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K.J. Lampi, N.E. Robinson, R.T. McIver, R.H. Williams, W.C. Muster, G. Kruppa, A.B. Robinson; Quantitation of Individual Crystallins During Aging Using Ion Cyclotron Resonance Fourier Transform Mass Spectrometry . Invest. Ophthalmol. Vis. Sci. 2006;47(13):2526.
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© ARVO (1962-2015); The Authors (2016-present)
Lens crystallins undergo many post–synthetic modifications including truncation, disulfide bond formation, oxidation, and deamidation. Deamidation of lens crystallins is prevalent in the adult lens and specific deamidation sites have been suggested to be associated with aging and cataracts. Yet these studies have been hindered by the lack of suitable quantitative methods of measurement of protein deamidation without loss of protein. The purpose of this research was to quantitatively measure deamidation of proteins without prior sample preparation or separation in order to directly compare the amidated and deamidated forms.
Donor Eyes were obtained from the Oregon Lions Eye and Hearing Foundation. Lenses were excised and homogenized in 20 mM phosphate buffer (pH 7.0) and 1 mM EDTA with a protease inhibitor cocktail, centrifuged at 20,000 x g and the soluble proteins stored at –70 degrees C. The measurement technique used was ion cyclotron resonance Fourier transform mass spectrometry, FTMS, alone with no prior sample preparation or separation. Recombinantly–expressed human eye lens betaB2–crystallins were used as controls.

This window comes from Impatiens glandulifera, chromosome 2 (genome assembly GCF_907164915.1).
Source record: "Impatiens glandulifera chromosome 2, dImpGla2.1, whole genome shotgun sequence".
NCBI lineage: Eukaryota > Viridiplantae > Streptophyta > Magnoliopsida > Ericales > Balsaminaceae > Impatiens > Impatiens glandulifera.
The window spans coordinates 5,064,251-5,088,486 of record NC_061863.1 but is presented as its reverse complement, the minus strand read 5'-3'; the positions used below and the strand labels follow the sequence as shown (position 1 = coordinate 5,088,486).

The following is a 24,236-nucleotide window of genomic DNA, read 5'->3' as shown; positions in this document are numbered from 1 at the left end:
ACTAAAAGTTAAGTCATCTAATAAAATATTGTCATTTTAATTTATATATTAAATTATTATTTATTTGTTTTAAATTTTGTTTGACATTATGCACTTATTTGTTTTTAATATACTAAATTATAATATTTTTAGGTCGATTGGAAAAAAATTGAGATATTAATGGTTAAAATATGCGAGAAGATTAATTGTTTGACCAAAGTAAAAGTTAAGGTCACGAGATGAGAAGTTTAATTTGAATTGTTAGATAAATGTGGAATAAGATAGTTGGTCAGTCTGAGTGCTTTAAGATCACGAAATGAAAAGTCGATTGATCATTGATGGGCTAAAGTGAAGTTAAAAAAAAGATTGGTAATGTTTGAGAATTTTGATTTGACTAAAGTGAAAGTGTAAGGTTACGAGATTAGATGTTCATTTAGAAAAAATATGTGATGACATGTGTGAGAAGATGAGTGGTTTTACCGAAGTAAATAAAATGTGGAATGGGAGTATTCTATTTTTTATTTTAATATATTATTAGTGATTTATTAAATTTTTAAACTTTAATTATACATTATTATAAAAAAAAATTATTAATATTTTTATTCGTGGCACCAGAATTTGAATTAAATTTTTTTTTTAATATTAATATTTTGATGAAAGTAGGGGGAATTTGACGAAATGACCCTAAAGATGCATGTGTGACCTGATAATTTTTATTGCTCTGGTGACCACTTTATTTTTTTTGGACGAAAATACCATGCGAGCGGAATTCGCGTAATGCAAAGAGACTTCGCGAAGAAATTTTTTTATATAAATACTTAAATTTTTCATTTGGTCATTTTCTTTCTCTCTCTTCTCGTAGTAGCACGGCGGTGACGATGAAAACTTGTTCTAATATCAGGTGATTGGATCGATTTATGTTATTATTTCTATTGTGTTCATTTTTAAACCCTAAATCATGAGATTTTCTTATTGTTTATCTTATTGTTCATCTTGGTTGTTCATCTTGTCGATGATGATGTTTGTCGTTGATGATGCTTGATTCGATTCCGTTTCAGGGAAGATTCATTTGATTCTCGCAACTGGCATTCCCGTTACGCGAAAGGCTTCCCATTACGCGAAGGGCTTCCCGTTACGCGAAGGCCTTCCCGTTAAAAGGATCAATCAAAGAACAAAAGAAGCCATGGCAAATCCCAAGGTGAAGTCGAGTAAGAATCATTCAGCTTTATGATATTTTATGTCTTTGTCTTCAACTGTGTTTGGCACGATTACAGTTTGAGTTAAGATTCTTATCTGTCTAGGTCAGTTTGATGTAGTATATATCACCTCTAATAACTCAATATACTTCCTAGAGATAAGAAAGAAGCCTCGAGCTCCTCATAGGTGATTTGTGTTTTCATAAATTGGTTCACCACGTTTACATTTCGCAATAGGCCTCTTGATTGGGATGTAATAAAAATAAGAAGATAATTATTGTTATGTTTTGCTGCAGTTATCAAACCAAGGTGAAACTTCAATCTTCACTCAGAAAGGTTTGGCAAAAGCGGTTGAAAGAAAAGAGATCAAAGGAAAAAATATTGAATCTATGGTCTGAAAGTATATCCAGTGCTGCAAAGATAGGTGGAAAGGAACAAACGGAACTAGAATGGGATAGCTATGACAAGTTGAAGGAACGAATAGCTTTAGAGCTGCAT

The betaB2–crystallin mass spectra showed a good quantitative dependence upon extent of deamidation. Direct injection by electrospray ionization followed by ion selection and laser fragmentation or by collision fragmentation produced fragments of amidated and deamidated betaB2–crystallin that were appropriate for FTMS quantitative analysis. Relative amounts of the major lens crystallins were in good agreement with previously published results using two–dimensional electrophoresis and electrospray mass spectrometry.
FTMS quantitative analysis of protein deamidation, as reported for the first time herein and illustrated with betaB2–crystallin, should prove quite useful. This procedure omits gel separation, chromatography, enzymatic digestion, derivatization, and other procedures that currently add cost and time while degrading quantitative comparison of the amidated and deamidated forms. The substantial potential significance of this technique is evident, as example, for lens crystallins where it makes possible quantitative studies of age and disease–dependent deamidation that have heretofore been very difficult.
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